Savers forced to bear costs in Cyprus bailout

BRUSSELS Sat Mar 16, 2013 7:14am GMT

European Commissioner for Economic and Monetary Affairs Olli Rehn (L) and Cyprus Finance Minister Michalis Sarris attend a euro group finance ministers meeting at the European Union Council in Brussels March 15, 2013. REUTERS/Ericvidal

European Commissioner for Economic and Monetary Affairs Olli Rehn (L) and Cyprus Finance Minister Michalis Sarris attend a euro group finance ministers meeting at the European Union Council in Brussels March 15, 2013.

Credit: Reuters/Ericvidal

BRUSSELS (Reuters) - The euro zone struck a deal on Saturday to hand Cyprus a bailout worth 10 billion euros (8 billion pounds) , but demanded depositors in its banks forfeit some money to stave off bankruptcy despite the risks of a wider bank run.

Cyprus becomes the fifth country after Greece, Ireland, Portugal and Spain to turn to the euro zone for financial help in the wake of the region's debt crisis.

In a radical departure from previous aid packages, euro zone ministers forced Cyprus' savers, almost half of whom are believed to be non-resident Russians, to pay up to 10 percent of their deposits to raise almost 6 billion euros.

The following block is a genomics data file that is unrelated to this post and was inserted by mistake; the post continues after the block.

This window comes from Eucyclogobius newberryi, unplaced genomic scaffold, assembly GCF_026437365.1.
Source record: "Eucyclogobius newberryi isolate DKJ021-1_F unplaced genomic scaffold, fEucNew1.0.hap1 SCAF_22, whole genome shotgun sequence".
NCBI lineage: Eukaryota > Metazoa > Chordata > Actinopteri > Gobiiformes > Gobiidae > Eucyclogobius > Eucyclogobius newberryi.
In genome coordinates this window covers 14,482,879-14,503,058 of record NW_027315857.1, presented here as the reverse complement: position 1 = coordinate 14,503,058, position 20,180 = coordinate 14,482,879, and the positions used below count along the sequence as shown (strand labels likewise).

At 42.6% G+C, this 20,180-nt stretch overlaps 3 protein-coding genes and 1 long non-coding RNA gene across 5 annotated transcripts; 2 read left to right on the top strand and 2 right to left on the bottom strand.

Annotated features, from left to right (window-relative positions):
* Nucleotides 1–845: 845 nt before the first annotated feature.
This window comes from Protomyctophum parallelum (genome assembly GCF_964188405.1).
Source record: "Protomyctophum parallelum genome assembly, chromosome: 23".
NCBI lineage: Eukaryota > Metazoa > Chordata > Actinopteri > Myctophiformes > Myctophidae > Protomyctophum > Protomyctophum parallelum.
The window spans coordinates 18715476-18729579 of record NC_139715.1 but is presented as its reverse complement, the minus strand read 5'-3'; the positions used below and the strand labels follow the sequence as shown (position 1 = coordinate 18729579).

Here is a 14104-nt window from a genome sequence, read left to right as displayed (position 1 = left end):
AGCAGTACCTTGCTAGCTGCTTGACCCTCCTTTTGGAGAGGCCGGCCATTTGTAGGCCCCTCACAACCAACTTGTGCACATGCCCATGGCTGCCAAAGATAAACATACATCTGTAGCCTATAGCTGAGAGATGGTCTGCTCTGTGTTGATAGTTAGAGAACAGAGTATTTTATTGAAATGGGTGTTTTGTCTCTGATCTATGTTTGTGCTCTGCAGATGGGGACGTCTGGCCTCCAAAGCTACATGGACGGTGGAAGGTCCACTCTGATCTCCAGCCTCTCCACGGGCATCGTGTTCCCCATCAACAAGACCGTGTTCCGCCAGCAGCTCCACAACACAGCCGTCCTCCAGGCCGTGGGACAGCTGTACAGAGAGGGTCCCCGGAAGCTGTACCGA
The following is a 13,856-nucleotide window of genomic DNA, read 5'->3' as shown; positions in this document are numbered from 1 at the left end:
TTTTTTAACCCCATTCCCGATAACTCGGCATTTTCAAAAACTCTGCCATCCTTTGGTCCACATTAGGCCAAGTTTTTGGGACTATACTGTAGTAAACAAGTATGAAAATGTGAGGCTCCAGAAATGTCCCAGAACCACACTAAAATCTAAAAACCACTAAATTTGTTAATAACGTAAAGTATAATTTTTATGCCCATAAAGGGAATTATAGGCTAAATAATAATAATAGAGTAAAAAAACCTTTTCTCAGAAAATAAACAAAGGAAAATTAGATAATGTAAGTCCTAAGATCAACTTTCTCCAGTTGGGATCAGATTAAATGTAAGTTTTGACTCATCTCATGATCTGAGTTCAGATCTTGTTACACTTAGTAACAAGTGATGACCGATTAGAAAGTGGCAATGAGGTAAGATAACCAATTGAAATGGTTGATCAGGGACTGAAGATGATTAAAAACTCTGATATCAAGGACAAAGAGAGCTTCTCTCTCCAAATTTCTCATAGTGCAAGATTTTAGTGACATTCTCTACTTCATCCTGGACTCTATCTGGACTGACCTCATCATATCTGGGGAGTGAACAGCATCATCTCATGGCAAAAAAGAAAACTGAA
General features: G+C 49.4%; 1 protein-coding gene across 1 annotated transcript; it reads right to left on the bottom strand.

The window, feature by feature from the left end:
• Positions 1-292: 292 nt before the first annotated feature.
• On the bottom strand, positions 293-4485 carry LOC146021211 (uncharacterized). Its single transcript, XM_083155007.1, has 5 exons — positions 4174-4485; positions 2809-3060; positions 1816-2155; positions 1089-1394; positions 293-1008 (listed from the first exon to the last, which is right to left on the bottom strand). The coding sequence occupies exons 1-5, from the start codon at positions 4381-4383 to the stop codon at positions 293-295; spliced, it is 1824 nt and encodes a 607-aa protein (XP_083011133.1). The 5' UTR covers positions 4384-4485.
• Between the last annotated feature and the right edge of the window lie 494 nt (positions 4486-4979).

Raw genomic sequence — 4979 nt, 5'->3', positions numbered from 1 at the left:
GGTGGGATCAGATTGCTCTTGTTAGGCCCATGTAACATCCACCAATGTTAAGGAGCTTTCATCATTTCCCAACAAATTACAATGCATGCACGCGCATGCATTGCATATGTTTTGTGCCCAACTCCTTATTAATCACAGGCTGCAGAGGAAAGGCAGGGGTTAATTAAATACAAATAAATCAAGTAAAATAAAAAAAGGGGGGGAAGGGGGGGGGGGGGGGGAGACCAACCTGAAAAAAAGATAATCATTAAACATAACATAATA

"I wish I was not the minister to do this," Cypriot Finance Minister Michael Sarris said after 10 hours of late-night talks where euro zone finance ministers agreed the package.

"Much more money could have been lost in a bankruptcy of the banking system or indeed of the country," he said, adding that he hoped a levy and bailout would mark a new start for Cyprus.

Without a rescue, Cyprus would default and threaten to unravel investor confidence in the euro zone that has been fostered by the European Central Bank's promise last year to do whatever it takes to shore up the currency bloc.

But on the Mediterranean island, initial incredulity at the decision gave way to anger.

Co-op credit societies, normally open on Saturdays, were shut for business in the coastal town of Larnaca as depositors started queuing early in the morning to withdraw their cash.

"I'm extremely angry. I worked years and years to get it together and now I am losing it on the say-so of the Dutch and the Germans," said British-Cypriot Andy Georgiou, 54, who returned to Cyprus in mid-2012 with his savings.

"They call Sicily the island of the mafia. It's not Sicily, it's Cyprus. This is theft, pure and simple," said a pensioner.

The bailout was smaller than initially expected and is mainly needed to recapitalise Cypriot banks that were hit by a sovereign debt restructuring in Greece.